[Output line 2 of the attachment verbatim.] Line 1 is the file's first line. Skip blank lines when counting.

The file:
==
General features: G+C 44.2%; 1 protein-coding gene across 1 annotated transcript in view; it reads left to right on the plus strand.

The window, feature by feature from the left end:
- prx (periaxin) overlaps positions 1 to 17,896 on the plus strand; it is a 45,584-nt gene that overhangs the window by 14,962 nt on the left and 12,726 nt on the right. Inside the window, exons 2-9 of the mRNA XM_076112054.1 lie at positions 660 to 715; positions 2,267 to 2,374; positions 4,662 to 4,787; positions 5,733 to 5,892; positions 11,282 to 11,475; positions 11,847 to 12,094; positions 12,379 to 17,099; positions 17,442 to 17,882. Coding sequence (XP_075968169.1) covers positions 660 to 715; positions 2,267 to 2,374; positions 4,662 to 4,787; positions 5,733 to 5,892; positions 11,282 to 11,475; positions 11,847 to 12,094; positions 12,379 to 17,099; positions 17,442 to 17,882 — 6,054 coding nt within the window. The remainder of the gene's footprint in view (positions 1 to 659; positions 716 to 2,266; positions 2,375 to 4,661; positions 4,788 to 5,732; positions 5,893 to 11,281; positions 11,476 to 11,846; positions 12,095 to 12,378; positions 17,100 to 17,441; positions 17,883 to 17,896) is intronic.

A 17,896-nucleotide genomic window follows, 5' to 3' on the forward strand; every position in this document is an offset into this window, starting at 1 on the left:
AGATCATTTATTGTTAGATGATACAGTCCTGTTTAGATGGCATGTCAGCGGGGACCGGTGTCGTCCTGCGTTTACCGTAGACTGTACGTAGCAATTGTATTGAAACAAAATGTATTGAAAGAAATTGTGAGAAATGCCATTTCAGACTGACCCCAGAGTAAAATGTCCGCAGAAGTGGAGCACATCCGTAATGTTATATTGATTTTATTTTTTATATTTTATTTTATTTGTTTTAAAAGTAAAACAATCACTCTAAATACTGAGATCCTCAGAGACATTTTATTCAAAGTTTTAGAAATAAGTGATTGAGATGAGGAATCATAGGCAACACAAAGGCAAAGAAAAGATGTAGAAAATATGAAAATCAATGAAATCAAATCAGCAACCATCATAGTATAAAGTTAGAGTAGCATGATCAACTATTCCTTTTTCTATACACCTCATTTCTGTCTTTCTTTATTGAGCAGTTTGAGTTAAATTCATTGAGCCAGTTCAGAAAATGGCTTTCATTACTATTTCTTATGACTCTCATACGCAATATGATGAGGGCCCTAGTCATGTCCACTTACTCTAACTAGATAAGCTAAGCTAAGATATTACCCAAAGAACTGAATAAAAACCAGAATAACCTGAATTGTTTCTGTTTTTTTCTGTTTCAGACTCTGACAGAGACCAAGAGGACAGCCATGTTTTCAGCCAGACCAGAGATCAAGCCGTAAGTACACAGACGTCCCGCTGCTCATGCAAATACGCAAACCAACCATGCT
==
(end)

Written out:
The window, feature by feature from the left end: